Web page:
Shumlin administration restores bike/pedestrian funding
BRATTLEBORO -- For the first time since 2005 the state is looking for new projects to support under its Bicycle and Pedestrian Program.
Gov. Peter Shumlin's administration has made bicycle and pedestrian safety and access a priority and this year the administration is making about $2 million in federal transportation money available for the projects.
The Douglas Administration froze the funding for the Bicycle and Pedestrian Program seven years ago.
"Bicycle and pedestrian projects are an important part of the state's transportation system, keeping Vermonters healthier and the environment cleaner," Shumlin said Monday. "These projects support the goals of Vermont's Comprehensive Energy Plan and the Climate Action Plan, and enable people to commute to work and enjoy more of Vermont in a safe and healthy manner. My administration will continue to support these investments as communities look for ways to improve mobility in a more sustainable fashion."
Agency of Transportation Bicycle and Pedestrian Program Manager Jon Kaplan said that while the state has been using other sources of federal money for its Enhancement and its Safe Routes to School programs, this is the first time since 2005 that new project plans have been solicited.
The state has been putting roughly $2.5 million annually into bike and pedestrian projects through the Enhancement and Safe Route to Schools programs.
"It has been a number of years since we have been able to use this source of funding at the Agency's discretion," said Kaplan. "This funding is for stand alone projects. We know there is a need out there and we are happy to do what we can to support it."
Kaplan said the transportation grants can be used for planning, design and construction of infrastructure projects that improve safety and access for bicyclists and/or pedestrians.
Applications are due in to the state by Aug. 24 and Kaplan said awards will be announced some time in the early fall.
The state is looking to fund projects such as bicycle lanes, shoulders and shared use paths, and improvements such as lighting, signals and refuge islands that increase pedestrian safety.
Projects that address concerns at high crash locations and that connect other bike-ped facilities or that are within village centers or downtown areas will be considered favorably, Kaplan said.
Kaplan said when regional planning commissions were polled about potential projects across the state, about $100 million in ideas were sent in.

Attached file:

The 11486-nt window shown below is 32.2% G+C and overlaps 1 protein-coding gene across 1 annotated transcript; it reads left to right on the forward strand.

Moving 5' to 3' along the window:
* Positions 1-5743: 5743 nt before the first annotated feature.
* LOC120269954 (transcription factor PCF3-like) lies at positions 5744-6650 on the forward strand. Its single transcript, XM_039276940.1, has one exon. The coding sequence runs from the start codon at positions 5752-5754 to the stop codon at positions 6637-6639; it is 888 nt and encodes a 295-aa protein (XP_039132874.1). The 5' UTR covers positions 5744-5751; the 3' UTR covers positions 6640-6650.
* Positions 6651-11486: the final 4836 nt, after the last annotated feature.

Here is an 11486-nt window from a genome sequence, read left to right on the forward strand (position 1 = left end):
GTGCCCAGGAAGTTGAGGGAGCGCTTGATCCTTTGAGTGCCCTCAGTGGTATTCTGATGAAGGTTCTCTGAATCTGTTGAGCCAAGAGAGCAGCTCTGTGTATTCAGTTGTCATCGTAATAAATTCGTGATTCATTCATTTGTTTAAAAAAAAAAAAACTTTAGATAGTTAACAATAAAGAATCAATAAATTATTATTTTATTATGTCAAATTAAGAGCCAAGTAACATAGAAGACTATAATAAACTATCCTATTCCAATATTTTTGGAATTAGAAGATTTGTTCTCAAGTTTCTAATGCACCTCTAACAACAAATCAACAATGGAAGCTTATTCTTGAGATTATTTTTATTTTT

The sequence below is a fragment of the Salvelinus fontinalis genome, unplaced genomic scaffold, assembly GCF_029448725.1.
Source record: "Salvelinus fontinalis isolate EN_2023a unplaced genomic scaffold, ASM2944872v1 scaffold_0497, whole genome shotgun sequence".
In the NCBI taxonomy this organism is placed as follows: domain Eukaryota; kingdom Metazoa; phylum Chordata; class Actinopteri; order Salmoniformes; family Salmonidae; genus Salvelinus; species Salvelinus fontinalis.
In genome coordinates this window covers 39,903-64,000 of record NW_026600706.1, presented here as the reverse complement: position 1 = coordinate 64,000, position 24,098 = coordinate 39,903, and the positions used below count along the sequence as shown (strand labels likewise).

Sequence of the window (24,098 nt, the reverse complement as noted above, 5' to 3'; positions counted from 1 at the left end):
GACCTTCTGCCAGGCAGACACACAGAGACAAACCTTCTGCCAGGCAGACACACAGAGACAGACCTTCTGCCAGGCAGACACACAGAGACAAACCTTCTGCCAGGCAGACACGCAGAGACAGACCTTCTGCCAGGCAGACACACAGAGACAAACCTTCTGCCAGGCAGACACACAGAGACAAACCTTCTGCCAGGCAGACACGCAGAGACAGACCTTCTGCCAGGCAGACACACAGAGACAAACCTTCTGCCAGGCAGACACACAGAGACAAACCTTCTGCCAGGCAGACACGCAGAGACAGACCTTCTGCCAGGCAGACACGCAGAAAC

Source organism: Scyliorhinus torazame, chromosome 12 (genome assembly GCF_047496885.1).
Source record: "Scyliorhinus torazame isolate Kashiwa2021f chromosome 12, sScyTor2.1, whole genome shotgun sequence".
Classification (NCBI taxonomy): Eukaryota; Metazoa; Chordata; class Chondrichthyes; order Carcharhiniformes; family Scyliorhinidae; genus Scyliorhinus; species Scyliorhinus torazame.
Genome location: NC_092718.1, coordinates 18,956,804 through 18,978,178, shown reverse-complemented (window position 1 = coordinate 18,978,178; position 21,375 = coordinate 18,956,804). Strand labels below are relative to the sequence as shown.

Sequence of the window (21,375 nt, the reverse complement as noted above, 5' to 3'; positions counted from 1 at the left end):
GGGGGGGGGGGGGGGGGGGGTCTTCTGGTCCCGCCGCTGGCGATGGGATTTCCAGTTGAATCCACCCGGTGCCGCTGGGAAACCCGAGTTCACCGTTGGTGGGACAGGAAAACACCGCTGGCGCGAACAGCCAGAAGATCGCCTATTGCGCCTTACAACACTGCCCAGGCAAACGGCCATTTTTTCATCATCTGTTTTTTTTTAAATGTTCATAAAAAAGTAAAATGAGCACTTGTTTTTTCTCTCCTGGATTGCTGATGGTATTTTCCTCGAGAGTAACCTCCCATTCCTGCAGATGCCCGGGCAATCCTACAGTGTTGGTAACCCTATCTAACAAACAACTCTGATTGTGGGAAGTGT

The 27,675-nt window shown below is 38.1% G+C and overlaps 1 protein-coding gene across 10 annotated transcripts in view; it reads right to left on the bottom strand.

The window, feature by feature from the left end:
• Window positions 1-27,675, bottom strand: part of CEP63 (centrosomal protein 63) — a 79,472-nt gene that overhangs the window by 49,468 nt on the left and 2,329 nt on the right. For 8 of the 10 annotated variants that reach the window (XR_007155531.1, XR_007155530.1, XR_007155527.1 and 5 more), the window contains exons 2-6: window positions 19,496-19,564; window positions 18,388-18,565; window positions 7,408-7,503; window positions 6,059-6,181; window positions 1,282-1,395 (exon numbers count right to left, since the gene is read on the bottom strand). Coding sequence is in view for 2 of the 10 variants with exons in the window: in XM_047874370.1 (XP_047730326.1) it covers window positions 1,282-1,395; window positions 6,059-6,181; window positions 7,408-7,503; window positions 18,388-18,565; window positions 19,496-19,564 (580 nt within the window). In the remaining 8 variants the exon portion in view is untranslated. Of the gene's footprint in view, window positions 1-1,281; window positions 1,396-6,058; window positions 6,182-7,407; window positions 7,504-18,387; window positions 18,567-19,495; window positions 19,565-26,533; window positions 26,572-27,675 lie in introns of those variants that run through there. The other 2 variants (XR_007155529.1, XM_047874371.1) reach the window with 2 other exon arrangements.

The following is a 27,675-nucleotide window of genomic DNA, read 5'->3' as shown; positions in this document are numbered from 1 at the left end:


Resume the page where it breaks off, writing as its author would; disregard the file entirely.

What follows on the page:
The $2 million will only help a fraction of that total, still, Kaplan said it is an important first step after putting new projects off for so long.
"This is one more source of funding we can use," he said. "This administration supports bicycle and pedestrian projects as part of the overall transportation system."
Windham Regional Commission Senior Planner Matt Mann said the state's decision to use the bike-ped money comes just as Congress is talking about cutting funding for alternative modes of transportation.
Mann said the latest news out of Washington, where lawmakers are debating the new transportation bill, is that states will probably get fewer dollars for enhancement projects.
"It's great news that VTrans is getting this program back on track when there are cuts being made on the federal level," Mann said. "It means that additional projects will be funded, though there will be more competition for the funding."
Rep. Mollie Burke, D-Brattleboro and a member of the House Transportation Committee, said the state's announcement of the $2 million in bike-ped funding is only the latest indication of a change in Montpelier toward a more fully-integrated transportation system.
Burke, who served two years with the Douglas Administration, said bicycle, pedestrian and intermodal projects are now a priority.
"There has been a sea change of attitude with the arrival of the Shumlin Administration and with the naming of Brian Searles as Secretary of Transportation," Burke said. "Transportation is not just about getting automobiles efficiently where they need to go. We need to have an integrated and varied transportation system to serve all users."
Steve Fortier, the executive director of Meeting Waters YMCA and the founder of the Healthy Communities Coalition, said the governor has been signalling strong policy support for programs such as this.
"But, it takes money for enlightened town planners and leaders like many we are working with in Windham County to put the law into effect," he said. "This is more great support from the governor for making Vermont's communities more walkable and livable."
VTrans will conduct two informational workshops about the program and the application process over the Vermont Interactive TV Network.
The workshops, which can be seen over the network at Brattleboro Union High School, will be held from 1 to 3 p.m. on July 17, and then on July 18 from 5 to 7 p.m.
For more information on the Bicycle and Pedestrian Program, or to obtain an application, call Kaplan at 802-828-0059, or e-mail at email@example.com.
Howard Weiss-Tisman can be reached at firstname.lastname@example.org or 802-254-2311, ext. 279
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